Guns and Gear

Chicago moves toward gun rights

Danny Huizinga Freelance Reporter
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The city with the strictest gun-control laws is finally moving in the other direction, thanks to several court orders.

On Monday, a federal judge ruled Chicago’s ban on gun sales unconstitutional.

“That is one of the fundamental duties of government: to protect its citizens,” U.S. District Judge Edmond E. Chang wrote in his opinionBut on the other side of this case is another feature of government: certain fundamental rights are protected by the Constitution, put outside government’s reach, including the right to keep and bear arms for self-defense under the Second Amendment.”

The judge issued a temporary stay on his decision until the city could decide whether to appeal, but the decision is still a victory for gun-rights advocates.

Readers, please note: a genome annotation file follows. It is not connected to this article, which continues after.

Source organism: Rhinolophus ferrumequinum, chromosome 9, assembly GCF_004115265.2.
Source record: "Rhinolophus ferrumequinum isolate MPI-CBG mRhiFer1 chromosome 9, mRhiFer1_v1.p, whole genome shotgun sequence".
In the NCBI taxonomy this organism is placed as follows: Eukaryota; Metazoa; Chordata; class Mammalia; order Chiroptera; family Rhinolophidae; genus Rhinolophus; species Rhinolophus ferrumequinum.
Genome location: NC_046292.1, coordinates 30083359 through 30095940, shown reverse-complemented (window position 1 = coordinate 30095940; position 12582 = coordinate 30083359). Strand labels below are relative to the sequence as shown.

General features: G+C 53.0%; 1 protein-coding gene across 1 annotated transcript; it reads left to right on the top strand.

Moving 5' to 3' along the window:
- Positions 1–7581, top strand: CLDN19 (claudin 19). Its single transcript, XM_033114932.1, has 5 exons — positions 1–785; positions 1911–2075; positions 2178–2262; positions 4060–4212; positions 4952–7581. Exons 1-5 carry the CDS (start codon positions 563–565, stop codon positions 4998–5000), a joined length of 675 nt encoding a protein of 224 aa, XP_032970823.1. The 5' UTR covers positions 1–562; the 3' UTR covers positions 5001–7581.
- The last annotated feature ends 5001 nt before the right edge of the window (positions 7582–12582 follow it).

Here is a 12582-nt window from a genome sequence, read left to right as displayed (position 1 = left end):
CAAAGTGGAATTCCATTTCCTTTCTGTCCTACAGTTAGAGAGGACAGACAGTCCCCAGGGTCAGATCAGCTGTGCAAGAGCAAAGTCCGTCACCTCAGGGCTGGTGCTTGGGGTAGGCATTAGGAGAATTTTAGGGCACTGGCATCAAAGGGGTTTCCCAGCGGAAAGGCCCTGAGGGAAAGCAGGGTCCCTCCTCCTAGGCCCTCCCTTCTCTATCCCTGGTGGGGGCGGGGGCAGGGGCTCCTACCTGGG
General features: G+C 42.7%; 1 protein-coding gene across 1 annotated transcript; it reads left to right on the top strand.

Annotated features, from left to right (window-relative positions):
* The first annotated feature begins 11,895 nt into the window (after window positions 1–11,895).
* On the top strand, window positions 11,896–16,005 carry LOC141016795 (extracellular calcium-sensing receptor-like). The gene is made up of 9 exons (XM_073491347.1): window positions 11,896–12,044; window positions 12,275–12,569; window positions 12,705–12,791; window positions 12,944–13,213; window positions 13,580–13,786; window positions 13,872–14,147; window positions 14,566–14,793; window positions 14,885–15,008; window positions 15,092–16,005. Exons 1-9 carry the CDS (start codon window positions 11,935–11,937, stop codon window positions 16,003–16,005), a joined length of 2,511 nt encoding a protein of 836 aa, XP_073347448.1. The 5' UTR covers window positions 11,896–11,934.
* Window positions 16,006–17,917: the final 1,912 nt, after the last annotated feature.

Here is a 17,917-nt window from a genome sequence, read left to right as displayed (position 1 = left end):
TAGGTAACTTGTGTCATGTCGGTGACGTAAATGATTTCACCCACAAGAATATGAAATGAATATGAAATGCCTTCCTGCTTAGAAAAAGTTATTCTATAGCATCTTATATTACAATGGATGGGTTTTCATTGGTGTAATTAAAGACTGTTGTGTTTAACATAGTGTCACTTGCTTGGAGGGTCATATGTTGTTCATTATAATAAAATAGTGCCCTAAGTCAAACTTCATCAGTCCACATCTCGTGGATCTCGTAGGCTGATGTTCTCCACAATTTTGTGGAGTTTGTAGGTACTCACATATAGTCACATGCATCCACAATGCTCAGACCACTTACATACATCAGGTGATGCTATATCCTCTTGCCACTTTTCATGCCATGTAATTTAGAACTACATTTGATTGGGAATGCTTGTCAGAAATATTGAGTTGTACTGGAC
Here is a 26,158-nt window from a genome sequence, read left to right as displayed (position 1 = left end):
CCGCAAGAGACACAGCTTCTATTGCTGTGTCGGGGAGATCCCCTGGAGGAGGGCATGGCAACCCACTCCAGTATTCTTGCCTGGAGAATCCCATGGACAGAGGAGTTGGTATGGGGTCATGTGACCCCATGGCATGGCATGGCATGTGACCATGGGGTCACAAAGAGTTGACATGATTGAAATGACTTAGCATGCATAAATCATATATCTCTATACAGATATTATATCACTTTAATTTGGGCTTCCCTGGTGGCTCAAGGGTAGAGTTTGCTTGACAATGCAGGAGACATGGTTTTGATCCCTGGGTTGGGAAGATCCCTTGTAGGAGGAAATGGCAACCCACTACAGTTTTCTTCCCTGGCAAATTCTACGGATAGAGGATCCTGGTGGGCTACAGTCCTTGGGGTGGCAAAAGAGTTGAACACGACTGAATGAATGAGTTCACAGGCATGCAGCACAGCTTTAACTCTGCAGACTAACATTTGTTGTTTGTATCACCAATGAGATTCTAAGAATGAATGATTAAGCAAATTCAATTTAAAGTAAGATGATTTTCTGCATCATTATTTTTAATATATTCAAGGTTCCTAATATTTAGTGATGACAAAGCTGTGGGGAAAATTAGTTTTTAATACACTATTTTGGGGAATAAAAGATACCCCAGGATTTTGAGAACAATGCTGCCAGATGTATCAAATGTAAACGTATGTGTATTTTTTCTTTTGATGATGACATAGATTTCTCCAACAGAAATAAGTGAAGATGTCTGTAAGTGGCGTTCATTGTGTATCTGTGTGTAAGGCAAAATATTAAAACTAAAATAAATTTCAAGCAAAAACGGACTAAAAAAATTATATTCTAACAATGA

“I think it’s a good decision, I’m glad we got the decision, but I do think the city will appeal it and we will have to go through a long process to make sure this actually happens,” Richard Pearson, executive director of the Illinois State Rifle Association told The Daily Caller.

Sunday also marked the first full day that Illinois residents could sign up to get a concealed-carry permit. The Illinois State Police said over 4,500 applications were received on the first day, the Chicago Sun-Times reports. Close to 400,000 people are expected to apply for permits by the year’s end, Pearson said.

Previously, the state had kept in place the only full concealed-carry ban in the country, until it was struck down in December 2012 by a federal appeals court. “The theoretical and empirical evidence (which overall is inconclusive) is consistent with concluding that a right to carry firearms in public may promote self-defense,” argued Judge Richard Posner in the majority opinion of the 7th Circuit Court of Appeals.

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